American Health Care Workers Sick with Coronavirus Sue Chinese Government


A group of sickened American health care workers filed a class-action lawsuit Wednesday seeking damages from the Chinese government for allegedly hoarding medical safety equipment and prohibiting American manufacturers from exporting personal protective equipment out of China.

“My job isn’t a safe place,” said Rosanna Caruso, a New Jersey-based surgical technologist who’s tested positive for COVID-19 and is a party in the lawsuit. “All because of this disease. China is the origin of it all.”

Over half of the world’s supply of surgical masks was manufactured in China before the coronavirus broke out in the city of Wuhan in late 2019 and production in the country has since expanded nearly 12-fold, The New York Times reported.

As China sought to “corner the world market” on PPE in the early stages of the outbreak, its government went as far as to prohibit PPE manufacturers from exporting their products from the country, leading U.S. manufacturers of medical safety equipment told the White House, according to the New York Post.

Caruso, who said she began showing symptoms of COVID-19 on March 18 and has been sick ever since, said the hospital she works at began taking drastic measures to regulate the use of N95 masks during the early stages of the outbreak knowing that there would be high demand.

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She said her colleagues who have access to N95 masks wear them sandwiched between two surgical masks to protect the valuable resource.

“They’re taking all the precautions they can,” Caruso said.

Caruso said she tested positive for COVID-19 on March 28.

She provided The Daily Caller News Foundation with a memo her hospital sent to workers on April 3 announcing that it would be distributing surgical masks, or procedural masks, to every employee, but with the caveat that employees are asked to use the mask for an entire week, to be replaced only if it becomes soiled or damaged.

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A recent survey by the Health and Human Services Office of Inspector General found that mask shortages have been a common problem for hospitals across the country since the coronavirus began spreading in the U.S.

One hospital administrator reported that it had gone from using 200 masks a day to 2,000 a day since the start of the outbreak. Another noted that masks that previously cost 50 cents now cost $6 apiece — a 1,100 percent increase.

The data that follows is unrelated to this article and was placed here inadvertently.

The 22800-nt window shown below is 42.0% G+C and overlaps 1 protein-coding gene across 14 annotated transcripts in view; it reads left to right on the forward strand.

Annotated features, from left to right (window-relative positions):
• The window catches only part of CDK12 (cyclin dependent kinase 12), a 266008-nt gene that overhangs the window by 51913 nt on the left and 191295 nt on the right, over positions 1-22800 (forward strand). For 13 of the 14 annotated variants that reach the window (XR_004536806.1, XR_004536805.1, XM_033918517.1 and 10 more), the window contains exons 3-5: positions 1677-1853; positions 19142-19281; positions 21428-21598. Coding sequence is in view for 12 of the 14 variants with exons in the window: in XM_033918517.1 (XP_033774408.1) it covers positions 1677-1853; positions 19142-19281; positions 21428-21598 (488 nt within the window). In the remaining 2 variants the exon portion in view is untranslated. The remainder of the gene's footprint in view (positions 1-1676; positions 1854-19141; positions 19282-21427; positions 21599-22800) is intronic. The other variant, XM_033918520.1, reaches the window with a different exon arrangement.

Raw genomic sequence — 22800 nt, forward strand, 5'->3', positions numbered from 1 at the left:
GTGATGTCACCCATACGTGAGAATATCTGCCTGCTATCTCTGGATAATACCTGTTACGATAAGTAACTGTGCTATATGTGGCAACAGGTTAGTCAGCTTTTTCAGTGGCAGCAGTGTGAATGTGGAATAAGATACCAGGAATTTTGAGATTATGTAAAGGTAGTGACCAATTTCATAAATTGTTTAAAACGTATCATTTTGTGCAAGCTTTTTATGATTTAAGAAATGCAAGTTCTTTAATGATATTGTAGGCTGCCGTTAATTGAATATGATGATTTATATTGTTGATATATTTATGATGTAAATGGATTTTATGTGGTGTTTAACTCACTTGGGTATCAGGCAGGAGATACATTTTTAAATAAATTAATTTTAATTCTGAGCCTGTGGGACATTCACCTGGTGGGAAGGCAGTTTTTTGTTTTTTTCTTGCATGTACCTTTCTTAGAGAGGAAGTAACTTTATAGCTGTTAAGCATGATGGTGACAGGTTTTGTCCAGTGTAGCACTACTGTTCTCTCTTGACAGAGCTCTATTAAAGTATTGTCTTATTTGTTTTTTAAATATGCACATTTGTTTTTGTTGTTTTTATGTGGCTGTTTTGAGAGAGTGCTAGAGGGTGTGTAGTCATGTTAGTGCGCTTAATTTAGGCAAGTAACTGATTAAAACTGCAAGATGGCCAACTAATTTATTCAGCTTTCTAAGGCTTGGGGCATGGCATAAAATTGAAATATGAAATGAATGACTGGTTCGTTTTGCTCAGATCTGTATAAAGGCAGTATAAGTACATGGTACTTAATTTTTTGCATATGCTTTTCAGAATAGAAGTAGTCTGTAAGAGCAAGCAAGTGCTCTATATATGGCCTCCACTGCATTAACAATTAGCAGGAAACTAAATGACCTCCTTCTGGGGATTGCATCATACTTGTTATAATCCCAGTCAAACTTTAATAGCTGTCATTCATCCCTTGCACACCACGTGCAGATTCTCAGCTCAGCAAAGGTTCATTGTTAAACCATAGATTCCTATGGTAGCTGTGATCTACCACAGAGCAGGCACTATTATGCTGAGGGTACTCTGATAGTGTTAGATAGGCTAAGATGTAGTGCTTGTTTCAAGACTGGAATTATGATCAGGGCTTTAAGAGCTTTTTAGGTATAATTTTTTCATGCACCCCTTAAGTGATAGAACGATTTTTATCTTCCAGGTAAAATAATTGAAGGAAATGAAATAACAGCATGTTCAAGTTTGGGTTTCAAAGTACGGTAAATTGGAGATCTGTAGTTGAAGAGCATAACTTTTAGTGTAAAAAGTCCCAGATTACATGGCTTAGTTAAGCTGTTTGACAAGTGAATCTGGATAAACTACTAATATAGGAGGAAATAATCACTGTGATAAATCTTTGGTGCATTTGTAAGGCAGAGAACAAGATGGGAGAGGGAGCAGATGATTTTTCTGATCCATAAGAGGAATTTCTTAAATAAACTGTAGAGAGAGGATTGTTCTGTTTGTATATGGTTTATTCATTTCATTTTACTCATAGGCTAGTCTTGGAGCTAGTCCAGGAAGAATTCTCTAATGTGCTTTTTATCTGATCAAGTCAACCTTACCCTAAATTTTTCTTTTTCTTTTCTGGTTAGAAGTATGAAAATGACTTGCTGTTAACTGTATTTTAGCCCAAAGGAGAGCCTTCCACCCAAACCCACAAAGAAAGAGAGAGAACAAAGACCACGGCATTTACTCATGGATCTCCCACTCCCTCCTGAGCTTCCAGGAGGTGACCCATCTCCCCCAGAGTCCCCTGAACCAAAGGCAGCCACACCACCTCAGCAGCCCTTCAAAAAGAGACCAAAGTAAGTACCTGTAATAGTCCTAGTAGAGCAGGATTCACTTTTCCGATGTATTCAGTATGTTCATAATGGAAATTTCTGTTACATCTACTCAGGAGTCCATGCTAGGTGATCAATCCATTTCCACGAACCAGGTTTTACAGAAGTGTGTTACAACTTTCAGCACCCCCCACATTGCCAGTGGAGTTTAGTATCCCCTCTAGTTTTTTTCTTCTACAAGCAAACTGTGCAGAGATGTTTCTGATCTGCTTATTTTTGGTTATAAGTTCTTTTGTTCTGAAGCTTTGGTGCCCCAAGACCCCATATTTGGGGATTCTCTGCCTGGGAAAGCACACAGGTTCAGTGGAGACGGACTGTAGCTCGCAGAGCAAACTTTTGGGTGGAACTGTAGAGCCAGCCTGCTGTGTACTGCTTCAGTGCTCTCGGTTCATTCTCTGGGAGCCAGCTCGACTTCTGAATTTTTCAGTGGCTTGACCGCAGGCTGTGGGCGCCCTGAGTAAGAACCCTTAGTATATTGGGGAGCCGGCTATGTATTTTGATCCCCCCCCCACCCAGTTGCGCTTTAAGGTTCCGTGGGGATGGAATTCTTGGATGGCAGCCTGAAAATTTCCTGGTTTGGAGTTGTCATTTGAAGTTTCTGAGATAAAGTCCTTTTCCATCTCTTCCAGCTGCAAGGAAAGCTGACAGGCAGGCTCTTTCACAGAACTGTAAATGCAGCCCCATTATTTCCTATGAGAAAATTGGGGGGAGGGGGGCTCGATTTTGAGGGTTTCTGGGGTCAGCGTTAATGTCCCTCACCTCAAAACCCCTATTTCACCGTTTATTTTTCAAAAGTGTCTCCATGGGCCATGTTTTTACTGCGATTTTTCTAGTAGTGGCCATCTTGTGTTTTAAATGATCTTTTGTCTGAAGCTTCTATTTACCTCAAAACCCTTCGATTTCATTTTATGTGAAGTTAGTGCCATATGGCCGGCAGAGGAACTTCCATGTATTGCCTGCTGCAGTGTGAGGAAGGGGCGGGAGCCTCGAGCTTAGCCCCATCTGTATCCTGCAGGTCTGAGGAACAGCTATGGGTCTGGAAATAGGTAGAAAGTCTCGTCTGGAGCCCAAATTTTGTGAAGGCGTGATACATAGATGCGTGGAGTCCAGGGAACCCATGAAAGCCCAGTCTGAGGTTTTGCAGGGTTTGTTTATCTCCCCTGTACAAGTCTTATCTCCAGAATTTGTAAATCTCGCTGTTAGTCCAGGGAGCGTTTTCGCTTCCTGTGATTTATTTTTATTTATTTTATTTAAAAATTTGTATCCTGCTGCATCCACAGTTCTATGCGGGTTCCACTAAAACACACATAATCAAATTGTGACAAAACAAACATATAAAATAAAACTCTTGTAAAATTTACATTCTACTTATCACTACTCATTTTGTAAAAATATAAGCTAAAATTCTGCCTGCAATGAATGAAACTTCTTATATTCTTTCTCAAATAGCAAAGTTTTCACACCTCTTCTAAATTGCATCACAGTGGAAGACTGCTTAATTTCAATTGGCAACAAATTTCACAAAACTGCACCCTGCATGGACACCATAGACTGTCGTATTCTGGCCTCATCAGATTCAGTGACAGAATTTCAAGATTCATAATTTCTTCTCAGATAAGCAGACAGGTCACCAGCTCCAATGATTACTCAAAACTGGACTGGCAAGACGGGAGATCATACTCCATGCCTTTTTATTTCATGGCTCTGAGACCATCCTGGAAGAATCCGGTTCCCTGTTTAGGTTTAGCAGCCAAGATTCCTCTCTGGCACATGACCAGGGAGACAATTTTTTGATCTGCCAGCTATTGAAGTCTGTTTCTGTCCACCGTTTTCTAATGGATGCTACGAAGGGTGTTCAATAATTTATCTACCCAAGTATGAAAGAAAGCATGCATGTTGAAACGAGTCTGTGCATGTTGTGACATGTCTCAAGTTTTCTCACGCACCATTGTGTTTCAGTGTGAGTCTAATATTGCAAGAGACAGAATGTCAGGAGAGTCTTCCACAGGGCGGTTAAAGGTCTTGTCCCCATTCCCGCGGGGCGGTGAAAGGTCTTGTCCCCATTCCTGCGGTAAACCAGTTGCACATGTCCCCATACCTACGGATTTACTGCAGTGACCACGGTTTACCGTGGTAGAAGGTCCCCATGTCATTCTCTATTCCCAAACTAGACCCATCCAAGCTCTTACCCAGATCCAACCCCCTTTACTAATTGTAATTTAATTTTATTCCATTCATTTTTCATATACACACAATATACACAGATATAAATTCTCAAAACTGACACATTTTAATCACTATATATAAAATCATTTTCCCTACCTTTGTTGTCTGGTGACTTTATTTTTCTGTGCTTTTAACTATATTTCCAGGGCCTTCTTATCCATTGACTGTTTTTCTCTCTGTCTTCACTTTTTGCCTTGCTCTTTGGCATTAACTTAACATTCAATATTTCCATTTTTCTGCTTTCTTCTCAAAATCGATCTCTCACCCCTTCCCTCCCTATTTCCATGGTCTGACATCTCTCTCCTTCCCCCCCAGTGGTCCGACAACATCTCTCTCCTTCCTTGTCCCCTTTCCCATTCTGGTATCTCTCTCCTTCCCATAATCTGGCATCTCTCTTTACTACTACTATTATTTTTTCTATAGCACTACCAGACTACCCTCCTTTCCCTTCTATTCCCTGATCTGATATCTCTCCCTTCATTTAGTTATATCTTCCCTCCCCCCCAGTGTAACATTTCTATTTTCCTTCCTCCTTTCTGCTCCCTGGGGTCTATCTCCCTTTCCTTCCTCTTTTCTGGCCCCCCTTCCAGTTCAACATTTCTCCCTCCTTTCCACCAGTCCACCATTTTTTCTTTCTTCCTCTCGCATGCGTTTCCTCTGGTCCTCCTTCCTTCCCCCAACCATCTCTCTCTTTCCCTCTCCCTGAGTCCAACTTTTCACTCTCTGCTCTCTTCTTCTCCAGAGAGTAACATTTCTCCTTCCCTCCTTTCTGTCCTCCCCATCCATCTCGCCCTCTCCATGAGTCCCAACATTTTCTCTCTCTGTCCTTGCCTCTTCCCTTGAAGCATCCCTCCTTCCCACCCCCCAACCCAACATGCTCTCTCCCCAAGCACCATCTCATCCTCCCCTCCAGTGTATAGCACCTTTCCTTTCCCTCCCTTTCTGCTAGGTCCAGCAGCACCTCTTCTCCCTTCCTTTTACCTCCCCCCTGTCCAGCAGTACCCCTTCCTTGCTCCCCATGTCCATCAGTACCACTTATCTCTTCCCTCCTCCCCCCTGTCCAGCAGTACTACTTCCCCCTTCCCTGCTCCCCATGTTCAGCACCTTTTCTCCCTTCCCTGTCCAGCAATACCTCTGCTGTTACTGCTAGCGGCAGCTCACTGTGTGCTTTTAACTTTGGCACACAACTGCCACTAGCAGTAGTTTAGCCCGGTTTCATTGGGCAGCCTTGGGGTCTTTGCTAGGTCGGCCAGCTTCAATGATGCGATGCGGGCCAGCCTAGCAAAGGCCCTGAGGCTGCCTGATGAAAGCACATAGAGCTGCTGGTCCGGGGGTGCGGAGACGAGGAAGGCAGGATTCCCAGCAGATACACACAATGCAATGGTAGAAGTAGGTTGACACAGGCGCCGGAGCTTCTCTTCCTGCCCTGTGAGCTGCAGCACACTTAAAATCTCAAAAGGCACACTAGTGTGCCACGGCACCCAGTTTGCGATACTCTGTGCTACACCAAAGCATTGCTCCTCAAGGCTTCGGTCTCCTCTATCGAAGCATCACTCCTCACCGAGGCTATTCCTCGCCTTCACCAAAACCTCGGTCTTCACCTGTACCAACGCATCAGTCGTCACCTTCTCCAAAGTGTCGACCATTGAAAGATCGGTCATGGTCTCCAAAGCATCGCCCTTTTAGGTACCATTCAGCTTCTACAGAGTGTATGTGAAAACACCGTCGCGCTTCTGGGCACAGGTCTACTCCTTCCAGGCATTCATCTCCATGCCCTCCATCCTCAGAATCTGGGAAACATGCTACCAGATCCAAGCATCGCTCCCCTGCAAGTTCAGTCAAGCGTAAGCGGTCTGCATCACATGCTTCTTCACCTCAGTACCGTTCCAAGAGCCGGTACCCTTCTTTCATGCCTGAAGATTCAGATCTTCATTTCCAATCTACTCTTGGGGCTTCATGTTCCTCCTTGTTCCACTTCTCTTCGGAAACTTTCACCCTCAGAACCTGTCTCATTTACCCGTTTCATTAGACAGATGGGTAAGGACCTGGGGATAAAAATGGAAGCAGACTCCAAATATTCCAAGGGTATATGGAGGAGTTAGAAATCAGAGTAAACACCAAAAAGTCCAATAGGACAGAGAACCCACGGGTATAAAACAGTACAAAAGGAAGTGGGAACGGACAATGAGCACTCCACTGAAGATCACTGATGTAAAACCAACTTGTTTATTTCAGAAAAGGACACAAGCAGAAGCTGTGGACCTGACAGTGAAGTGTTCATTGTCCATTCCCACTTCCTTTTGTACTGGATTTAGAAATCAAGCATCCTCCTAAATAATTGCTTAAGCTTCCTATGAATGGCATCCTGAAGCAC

The hospital workers in the class-action lawsuit filed Wednesday, all of whom have either tested positive for COVID-19 or are awaiting testing results, are represented by the Berman Law Group, which filed a separate class-action lawsuit in early March seeking to hold the Chinese government accountable for the economic carnage caused by its mishandling of the coronavirus outbreak at its onset.

Over 5,000 plaintiffs have now joined in on Berman’s first class-action lawsuit, according to Lucas Compton, a lobbying and public affairs firm that is partnering with Berman on the effort.

Berman Law Group chief strategist and non-attorney spokesman Jeremy Alters said a second class-action lawsuit representing health care workers was necessary as China’s alleged hoarding of PPE could be directly impacting American health care workers’ ability to protect themselves from the virus as they treat their patients.

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“They took all of these goods, got them in China and have restricted the ability for the United States to get them,” said Berman Law Group chief strategist and non-attorney spokesman Jeremy Alters said of China.

“Not only are they not containing the virus the way they’re supposed to, not only are you not telling the world about the effects of this virus but now you’re keeping the equipment we need to stay safe, especially our health care workers?”

Alters expressed confidence that both of the class-action lawsuits his firm has filed will have standing in federal court, citing exemptions in the Foreign Sovereign Immunities Act, which would typically render a sovereign country China immune from matters of legal liability.

Republican Rep. Lance Gooden of Texas introduced legislation in early April that would add an additional amendment to FSIA to strip immunity from sovereign countries found to have “discharged a biological weapon” either intentionally or unintentionally.

Alters said his firm would welcome additional amendments to FSIA, but said they wouldn’t be necessary for their cases against China.

“We’re confident in the way the law sits now that we fall into the exceptions both in the first case and the second case,” Alters said. “If the government decides to lessen sovereign immunity or eliminate it for the purposes of this horrible global pandemic, we obviously would fully support that as well.”

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